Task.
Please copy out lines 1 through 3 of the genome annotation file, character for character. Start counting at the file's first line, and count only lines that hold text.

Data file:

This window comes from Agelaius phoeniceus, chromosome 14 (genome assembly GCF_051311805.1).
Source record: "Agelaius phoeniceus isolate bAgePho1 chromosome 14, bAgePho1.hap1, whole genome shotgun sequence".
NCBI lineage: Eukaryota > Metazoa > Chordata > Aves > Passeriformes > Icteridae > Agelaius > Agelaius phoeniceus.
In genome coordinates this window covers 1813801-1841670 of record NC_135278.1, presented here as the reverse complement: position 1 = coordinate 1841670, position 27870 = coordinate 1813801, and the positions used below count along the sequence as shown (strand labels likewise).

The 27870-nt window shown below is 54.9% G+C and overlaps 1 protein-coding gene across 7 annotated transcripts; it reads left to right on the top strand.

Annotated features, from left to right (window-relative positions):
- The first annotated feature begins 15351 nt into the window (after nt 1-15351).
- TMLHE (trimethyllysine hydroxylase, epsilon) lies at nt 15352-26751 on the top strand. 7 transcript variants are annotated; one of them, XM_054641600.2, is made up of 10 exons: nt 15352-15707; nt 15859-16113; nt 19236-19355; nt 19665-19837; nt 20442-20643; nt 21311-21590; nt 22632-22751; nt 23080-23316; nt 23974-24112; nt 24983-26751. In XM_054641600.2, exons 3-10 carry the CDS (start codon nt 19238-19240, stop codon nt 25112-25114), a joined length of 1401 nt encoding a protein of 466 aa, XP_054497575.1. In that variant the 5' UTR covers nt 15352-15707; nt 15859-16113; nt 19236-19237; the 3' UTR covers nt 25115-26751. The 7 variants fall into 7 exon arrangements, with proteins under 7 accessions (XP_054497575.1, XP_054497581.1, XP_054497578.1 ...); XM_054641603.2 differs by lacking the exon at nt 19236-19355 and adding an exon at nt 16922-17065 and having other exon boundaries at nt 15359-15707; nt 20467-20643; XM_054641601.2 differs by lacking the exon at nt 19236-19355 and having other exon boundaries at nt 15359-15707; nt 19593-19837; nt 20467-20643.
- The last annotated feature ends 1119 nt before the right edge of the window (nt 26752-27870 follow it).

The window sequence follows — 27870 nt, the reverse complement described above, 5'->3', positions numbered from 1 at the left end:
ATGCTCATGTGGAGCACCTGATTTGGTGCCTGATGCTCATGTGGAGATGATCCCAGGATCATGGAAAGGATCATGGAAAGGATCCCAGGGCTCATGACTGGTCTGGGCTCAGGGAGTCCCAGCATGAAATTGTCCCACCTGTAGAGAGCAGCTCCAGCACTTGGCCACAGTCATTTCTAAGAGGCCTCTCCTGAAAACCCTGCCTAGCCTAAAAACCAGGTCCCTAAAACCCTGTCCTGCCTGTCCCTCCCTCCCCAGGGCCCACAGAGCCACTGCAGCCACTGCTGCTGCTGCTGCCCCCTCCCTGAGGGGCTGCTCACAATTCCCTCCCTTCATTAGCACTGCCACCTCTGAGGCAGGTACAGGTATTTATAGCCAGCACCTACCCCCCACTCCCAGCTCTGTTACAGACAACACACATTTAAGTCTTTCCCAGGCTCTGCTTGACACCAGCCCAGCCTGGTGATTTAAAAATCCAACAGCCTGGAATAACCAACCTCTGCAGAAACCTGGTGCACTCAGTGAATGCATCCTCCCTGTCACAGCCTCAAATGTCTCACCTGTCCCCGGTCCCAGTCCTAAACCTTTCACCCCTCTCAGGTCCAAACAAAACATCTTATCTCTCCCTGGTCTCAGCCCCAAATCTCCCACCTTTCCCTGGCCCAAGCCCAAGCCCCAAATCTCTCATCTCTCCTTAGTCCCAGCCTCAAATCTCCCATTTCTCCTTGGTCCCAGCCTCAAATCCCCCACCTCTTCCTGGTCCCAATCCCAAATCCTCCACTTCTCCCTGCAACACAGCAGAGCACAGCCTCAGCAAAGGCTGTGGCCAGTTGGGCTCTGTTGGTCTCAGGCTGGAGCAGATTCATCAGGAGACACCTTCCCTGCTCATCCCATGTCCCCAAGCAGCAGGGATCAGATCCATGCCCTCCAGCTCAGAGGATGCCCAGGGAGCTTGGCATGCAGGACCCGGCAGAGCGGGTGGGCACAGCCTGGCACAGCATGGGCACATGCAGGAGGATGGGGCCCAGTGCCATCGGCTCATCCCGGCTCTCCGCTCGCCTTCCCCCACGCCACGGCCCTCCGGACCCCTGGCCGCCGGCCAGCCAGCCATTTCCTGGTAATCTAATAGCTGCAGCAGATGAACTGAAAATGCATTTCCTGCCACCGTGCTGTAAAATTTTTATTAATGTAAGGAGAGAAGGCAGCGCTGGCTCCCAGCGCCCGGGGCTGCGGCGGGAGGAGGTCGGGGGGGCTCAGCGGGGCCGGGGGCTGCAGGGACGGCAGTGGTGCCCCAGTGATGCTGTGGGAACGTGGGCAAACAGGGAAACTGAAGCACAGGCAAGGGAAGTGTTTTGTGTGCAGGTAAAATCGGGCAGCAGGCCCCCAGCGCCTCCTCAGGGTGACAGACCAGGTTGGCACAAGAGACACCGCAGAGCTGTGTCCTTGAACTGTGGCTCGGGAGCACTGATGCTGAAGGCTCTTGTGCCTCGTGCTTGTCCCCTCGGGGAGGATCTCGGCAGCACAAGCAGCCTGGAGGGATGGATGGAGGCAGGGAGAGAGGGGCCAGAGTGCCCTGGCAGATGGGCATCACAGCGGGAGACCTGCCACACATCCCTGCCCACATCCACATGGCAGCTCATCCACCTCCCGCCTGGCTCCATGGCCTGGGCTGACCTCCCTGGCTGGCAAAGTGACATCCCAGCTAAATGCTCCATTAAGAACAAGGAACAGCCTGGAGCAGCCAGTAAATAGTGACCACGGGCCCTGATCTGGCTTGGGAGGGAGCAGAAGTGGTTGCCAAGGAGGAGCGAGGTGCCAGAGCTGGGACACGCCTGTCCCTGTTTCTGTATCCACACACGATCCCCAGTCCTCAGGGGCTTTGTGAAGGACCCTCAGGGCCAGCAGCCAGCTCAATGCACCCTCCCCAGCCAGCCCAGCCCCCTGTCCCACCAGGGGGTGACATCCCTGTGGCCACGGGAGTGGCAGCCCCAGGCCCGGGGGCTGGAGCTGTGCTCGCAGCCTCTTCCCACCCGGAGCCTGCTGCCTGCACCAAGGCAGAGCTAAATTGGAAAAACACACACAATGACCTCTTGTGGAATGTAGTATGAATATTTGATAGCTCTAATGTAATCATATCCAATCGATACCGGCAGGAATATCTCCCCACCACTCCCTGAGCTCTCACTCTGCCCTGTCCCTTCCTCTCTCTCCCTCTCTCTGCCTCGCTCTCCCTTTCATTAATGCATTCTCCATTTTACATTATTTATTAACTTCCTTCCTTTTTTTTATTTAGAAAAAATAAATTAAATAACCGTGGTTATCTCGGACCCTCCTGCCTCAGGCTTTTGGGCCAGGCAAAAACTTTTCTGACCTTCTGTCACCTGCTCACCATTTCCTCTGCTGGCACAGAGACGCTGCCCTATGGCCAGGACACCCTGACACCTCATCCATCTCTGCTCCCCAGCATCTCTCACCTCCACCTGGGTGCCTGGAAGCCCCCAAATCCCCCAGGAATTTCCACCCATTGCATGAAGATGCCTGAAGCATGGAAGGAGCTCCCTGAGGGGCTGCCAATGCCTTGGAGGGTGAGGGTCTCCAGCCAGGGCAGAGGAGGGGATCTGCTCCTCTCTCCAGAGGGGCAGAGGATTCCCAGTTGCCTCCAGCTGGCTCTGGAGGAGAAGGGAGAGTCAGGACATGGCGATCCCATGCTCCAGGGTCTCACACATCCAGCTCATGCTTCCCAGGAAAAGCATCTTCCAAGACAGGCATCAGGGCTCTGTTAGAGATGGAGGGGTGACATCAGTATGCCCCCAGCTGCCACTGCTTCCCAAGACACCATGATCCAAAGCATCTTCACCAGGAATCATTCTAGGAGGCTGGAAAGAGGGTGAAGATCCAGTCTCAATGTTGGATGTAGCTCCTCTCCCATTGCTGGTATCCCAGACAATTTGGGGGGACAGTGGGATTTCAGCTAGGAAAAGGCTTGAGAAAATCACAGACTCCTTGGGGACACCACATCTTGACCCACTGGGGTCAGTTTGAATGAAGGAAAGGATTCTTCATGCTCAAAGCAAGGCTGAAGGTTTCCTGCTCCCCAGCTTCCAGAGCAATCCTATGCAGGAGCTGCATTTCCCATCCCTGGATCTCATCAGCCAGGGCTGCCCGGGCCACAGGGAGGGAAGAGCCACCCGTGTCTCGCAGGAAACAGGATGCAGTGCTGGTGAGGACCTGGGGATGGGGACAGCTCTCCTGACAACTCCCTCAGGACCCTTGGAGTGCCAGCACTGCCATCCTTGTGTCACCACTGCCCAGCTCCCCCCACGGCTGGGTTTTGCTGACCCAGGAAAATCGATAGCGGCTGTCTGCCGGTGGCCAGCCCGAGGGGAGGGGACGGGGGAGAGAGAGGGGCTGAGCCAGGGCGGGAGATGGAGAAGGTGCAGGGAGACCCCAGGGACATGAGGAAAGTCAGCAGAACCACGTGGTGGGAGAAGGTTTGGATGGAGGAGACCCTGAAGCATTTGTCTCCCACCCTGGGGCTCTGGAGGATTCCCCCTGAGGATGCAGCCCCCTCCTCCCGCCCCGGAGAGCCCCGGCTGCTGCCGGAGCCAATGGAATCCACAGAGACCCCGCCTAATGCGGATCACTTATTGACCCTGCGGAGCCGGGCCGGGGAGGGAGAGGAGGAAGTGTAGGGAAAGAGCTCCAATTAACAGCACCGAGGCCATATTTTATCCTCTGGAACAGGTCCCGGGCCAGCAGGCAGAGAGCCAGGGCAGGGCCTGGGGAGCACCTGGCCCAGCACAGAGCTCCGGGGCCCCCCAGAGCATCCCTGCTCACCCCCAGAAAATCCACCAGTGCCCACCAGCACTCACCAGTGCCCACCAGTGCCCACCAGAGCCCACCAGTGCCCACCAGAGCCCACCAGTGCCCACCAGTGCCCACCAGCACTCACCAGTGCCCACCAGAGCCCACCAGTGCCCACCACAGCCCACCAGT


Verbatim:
This window comes from Agelaius phoeniceus, chromosome 14 (genome assembly GCF_051311805.1).
Source record: "Agelaius phoeniceus isolate bAgePho1 chromosome 14, bAgePho1.hap1, whole genome shotgun sequence".
NCBI lineage: Eukaryota > Metazoa > Chordata > Aves > Passeriformes > Icteridae > Agelaius > Agelaius phoeniceus.